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Co-operative Societies

Co-operative Societies, or co-ops, are associations of persons who have voluntarily joined together to achieve a common social or economic aim by forming a jointly-owned and democratically controlled business organisation. They operate on principles of self-help and mutual assistance. Most co-ops also have social missions to benefit the greater society in which they operate in.

Co-ops are regulated by the Registry of Co-operative Societies (“the Registry”), under the Co-operatives Societies Act (Chapter 62) and Co-operative Societies Rules 2009.

Read more about the legislation and rules for Co-ops.

Latest news

3 October 2017

The Registry of Co-operative Societies has issued the Annual Report on Co-operative Societies for the financial year ended 31 March 2017. The Annual Report provides key statistics on the sector, latest developments, the Registry’s future plans, as well as the use of the Central Co-operative Fund for the promotion and development of the sector.

17 October 2016

The Registry of Co-operative Societies and the Singapore National Co-operative Federation have jointly issued the Code of Governance 2016 (Code) and the Governance Evaluation Checklist 2016 (Checklist) for credit co-ops. The Code provides useful guidelines to help credit co-op officers carry out their duties in the best interests of the members. The Checklist contains selected guidelines from the Code, which allows credit co-ops to assess their compliance, better understand its state of governance and work on areas that require improvements.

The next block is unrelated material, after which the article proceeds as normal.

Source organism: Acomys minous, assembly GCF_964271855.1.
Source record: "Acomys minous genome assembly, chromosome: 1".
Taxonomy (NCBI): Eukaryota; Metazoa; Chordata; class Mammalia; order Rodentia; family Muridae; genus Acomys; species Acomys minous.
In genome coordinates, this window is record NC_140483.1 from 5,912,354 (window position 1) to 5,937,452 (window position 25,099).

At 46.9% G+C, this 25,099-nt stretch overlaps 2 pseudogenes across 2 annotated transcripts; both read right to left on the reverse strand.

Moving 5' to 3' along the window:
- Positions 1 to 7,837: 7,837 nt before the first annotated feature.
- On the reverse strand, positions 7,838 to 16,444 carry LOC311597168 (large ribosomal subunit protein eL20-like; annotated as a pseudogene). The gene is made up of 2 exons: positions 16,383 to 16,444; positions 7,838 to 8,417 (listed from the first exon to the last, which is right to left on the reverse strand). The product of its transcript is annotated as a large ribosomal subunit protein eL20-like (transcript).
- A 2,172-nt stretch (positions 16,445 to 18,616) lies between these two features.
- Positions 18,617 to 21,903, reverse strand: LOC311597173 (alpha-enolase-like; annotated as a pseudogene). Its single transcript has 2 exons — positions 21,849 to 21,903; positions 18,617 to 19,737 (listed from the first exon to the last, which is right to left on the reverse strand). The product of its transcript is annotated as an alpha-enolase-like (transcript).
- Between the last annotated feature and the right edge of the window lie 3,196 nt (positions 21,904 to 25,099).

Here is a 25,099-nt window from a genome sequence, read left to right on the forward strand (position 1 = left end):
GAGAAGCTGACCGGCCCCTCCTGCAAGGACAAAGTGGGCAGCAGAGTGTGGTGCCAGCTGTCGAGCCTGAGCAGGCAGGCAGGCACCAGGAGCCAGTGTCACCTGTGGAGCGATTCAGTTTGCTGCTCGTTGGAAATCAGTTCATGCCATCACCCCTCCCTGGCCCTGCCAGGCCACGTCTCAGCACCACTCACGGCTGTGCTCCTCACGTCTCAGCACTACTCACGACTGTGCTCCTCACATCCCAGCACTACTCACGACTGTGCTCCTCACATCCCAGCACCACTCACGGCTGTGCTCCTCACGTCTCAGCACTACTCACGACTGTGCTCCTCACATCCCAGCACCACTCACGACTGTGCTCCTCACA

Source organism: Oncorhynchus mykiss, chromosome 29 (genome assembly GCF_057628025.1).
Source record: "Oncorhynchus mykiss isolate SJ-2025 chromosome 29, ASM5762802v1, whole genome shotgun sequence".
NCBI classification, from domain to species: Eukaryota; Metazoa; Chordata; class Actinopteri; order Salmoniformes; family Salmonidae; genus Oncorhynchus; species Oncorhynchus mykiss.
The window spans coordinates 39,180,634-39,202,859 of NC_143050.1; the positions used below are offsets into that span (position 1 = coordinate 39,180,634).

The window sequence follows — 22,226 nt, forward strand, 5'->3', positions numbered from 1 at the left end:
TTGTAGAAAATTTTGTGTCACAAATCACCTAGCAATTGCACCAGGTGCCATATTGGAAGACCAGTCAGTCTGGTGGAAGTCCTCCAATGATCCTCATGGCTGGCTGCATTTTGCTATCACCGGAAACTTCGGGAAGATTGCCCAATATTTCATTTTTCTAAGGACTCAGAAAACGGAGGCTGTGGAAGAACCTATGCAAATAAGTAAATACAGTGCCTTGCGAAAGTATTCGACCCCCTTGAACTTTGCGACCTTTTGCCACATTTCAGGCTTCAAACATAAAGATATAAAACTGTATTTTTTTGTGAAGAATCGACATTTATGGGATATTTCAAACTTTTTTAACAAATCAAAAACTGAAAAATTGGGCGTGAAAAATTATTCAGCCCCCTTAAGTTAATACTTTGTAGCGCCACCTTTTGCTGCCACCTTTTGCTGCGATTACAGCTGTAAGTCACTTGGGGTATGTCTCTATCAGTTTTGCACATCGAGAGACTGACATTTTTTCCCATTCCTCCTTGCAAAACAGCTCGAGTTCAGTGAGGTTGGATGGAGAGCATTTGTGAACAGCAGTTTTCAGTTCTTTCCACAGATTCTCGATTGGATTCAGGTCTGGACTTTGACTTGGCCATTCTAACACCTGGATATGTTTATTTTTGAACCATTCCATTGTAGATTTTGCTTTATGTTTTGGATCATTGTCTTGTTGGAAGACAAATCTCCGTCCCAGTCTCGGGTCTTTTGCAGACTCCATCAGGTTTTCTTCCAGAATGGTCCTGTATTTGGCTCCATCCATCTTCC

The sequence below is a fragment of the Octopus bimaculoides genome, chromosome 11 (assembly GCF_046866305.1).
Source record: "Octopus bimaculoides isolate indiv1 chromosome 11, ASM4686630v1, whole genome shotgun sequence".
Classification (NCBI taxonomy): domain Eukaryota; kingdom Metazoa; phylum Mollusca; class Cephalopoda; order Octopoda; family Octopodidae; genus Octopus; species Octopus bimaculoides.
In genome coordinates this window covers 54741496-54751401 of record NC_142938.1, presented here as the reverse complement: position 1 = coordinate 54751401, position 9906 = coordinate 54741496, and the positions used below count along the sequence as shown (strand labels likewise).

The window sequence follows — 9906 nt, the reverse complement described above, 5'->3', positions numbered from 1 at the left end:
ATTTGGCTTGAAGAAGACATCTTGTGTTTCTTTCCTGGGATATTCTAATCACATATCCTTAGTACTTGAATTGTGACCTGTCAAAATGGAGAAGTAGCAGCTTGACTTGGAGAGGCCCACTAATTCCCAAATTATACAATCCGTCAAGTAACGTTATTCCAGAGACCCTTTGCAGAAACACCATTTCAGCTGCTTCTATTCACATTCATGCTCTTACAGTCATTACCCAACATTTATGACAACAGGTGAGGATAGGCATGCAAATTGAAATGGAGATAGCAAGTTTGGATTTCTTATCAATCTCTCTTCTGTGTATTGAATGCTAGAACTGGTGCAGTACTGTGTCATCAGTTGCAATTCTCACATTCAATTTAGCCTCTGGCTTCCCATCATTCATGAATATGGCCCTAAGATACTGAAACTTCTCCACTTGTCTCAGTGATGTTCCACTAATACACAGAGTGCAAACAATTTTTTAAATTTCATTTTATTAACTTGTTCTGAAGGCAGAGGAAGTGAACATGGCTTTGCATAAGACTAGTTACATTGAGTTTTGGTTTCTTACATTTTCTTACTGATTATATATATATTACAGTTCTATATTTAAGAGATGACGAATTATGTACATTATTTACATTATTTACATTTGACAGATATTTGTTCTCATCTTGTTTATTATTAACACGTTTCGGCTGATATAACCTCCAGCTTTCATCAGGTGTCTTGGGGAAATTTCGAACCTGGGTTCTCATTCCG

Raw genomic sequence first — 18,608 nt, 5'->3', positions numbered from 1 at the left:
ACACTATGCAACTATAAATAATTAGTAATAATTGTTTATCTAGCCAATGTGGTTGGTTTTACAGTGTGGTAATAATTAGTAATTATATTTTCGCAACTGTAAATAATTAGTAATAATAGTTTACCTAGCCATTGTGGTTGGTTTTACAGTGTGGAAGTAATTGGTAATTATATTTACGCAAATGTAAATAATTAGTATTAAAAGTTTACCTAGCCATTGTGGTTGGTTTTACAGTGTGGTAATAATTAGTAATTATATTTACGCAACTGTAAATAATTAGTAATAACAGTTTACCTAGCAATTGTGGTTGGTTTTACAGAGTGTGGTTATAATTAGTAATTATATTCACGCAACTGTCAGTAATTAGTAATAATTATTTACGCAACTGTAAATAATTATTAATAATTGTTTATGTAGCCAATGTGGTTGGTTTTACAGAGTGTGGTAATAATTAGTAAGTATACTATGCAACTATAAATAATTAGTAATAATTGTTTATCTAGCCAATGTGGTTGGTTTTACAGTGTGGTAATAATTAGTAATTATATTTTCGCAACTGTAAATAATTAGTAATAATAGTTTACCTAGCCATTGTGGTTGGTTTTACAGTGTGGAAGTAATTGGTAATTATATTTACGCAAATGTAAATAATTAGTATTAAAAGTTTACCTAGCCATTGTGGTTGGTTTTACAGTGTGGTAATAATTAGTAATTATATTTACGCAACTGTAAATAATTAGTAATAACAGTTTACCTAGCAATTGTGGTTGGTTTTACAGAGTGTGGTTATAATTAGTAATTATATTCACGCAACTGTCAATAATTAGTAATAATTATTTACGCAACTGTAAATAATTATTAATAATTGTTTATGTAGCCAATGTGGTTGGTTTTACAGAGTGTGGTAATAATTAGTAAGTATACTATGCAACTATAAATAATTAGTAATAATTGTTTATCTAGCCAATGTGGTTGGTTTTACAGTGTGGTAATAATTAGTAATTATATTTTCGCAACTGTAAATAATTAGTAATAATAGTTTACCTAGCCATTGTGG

The Registry’s functions are as follows:

  • Regulating the formation and dissolution of co-ops;
  • Regulating organisation and management of co-ops, so as to protect the interests of co-op members;
  • Supervising credit co-ops so as to promote prudence and accountability; and
  • Overseeing the custody and utilisation of the net funds from dissolution and owing to members

Through facilitating the development of the co-ops sector, the Registry’s work furthers the Ministry’s mission of building social capital and making Singapore home through the promotion of active citizenship.

With inputs from the various stakeholders, the Registry reviews and updates our policies and rules from time to time so as to provide a robust regulatory framework for the proper governance and sound management of the co-ops. This way, Singaporeans and residents will have confidence in the co-op structure and continue to participate in the co-operative movement.

Contact us


Registry of Co-operative Societies 
Ministry of Culture, Community and Youth 
140 Hill Street, #02-00 
Old Hill Street Police Station 
Singapore 179369

Tel (hotline):

6337 3832


6837 8090


Operating hours:

Monday - Friday: 8.30am to 5.30pm
(closed on Saturdays, Sundays and public holidays)